NCUA Unveils Impressive List of Regulatory Reforms

August 17, 2017 at 9:19 am 1 comment

It seems like every few months now, an agency is rolling out another list of regulatory reforms so you have to forgive yours truly for being more than a little skeptical when I saw the headline yesterday afternoon announcing that NCUA is seeking comments on a “sweeping regulatory reform plan.”

Perhaps it’s because I overslept this morning and feel particularly refreshed but I’m impressed by NCUA’s list of recommendations, some of which we have already seen and some of which make the type of subtle changes that can make everyone’s life a little easier.

Yesterday’s announcement and request for comment marks the public unveiling of work done by an internal NCUA task force which has been meeting since March. The task force was created in response to the President’s call for all agencies to: search out and replace, repeal or modify regulations that, among other things, eliminate jobs or inhibit job creation; are outdated or ineffective; impose costs that exceed benefits or “create a serious inconsistency” with other regulatory initiatives.

One of the things that I am most pleasantly surprised by is the emphasis NCUA is placing on addressing existing regulations related to loans and loan participation. For example, it wants to remove portfolio limits and waiver requirements for third-party servicing of indirect vehicle loans. And it also wants to combine most of the existing borrowing limits into one specific section of the regulations.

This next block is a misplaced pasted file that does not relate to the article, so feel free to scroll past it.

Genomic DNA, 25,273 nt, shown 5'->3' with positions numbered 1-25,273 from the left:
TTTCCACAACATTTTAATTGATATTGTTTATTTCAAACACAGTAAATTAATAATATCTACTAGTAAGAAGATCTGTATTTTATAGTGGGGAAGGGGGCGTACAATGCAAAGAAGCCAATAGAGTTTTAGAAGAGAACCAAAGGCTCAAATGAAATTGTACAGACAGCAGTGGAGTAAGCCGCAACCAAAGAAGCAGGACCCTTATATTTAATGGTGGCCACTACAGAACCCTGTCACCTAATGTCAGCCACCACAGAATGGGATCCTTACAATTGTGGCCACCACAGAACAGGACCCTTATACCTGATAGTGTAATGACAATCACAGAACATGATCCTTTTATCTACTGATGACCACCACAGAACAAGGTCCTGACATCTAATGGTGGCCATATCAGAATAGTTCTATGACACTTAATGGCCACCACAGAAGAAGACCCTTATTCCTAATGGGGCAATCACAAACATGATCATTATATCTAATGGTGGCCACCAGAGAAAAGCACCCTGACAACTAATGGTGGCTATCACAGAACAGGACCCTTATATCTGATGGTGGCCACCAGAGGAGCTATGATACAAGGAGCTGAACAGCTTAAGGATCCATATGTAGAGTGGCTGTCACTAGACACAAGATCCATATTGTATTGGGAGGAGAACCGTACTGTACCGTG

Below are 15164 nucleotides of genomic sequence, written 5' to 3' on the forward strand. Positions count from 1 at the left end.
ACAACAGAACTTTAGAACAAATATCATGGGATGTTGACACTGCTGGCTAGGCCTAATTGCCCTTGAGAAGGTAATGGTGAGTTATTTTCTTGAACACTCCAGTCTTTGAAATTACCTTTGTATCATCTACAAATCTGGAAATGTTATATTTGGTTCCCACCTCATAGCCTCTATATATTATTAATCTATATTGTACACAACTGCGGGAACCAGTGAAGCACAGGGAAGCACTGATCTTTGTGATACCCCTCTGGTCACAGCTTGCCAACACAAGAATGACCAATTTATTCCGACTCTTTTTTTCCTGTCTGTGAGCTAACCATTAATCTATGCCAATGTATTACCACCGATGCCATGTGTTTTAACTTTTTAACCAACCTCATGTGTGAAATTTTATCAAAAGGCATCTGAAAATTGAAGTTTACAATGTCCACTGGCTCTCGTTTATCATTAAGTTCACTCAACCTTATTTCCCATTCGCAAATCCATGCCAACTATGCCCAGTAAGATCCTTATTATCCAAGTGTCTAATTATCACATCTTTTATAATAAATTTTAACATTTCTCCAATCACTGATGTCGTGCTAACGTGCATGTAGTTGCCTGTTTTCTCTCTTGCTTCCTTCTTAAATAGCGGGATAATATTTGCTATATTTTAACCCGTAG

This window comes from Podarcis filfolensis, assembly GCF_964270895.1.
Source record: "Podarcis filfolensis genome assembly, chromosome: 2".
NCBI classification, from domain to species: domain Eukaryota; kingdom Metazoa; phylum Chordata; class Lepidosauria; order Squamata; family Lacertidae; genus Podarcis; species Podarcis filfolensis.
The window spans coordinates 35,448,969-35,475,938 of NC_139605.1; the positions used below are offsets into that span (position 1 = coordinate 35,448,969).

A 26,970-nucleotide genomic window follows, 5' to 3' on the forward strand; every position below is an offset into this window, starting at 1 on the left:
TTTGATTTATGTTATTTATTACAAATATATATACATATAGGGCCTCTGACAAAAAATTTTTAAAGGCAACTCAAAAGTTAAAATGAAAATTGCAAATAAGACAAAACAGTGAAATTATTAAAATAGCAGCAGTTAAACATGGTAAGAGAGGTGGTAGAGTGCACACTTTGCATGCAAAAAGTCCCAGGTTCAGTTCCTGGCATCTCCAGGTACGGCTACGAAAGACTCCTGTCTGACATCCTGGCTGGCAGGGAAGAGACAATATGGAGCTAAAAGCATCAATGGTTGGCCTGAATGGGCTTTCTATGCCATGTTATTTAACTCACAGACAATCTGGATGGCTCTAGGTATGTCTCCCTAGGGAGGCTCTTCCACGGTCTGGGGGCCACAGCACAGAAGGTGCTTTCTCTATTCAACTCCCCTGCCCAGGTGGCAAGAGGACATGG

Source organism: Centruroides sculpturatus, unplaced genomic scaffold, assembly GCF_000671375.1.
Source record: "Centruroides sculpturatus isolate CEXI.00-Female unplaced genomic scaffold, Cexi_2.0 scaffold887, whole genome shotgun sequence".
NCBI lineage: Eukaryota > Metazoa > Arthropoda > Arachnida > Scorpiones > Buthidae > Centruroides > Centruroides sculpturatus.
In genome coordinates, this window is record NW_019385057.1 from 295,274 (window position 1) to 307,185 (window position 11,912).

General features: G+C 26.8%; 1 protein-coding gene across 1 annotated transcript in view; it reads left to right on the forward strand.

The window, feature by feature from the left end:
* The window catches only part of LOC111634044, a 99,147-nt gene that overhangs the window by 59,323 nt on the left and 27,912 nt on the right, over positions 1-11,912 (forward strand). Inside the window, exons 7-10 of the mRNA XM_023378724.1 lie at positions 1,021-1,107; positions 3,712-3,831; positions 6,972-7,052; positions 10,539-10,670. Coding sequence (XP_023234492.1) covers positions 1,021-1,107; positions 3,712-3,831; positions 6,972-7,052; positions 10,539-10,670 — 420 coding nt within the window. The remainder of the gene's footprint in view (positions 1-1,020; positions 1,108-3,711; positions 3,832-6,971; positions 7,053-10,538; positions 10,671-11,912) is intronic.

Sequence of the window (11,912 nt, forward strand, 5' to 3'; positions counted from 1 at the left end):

Another aspect of the proposals that intrigues me is how NCUA is continuing to push for greater flexibility in authorizing community credit union expansions, notwithstanding an ongoing lawsuit by the Banker’s Association challenging the regulations that NCUA has already approved.

Finally, NCUA also wants to consider extending the January 1, 2019 implementation date for risk based capital requirements. More importantly it is open to narrowing the applicability of the RBC requirements.

 

Entry filed under: Regulatory. Tags: .

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1 Comment Add your own

  • 1. Richard Wagner  |  August 18, 2017 at 2:05 pm

    I’m concerned about recall of the regulations in Dodd Frank that were enacted to protect the public. You know like the regs violated by Wells F , who are being fined for more money than the School Lunch Program.

    Reply

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Authored By:

Henry Meier, Esq., Senior Vice President, General Counsel, New York Credit Union Association.

The views Henry expresses are Henry’s alone and do not necessarily reflect the views of the Association. In addition, although Henry strives to give his readers useful and accurate information on a broad range of subjects, many of which involve legal disputes, his views are not a substitute for legal advise from retained counsel.

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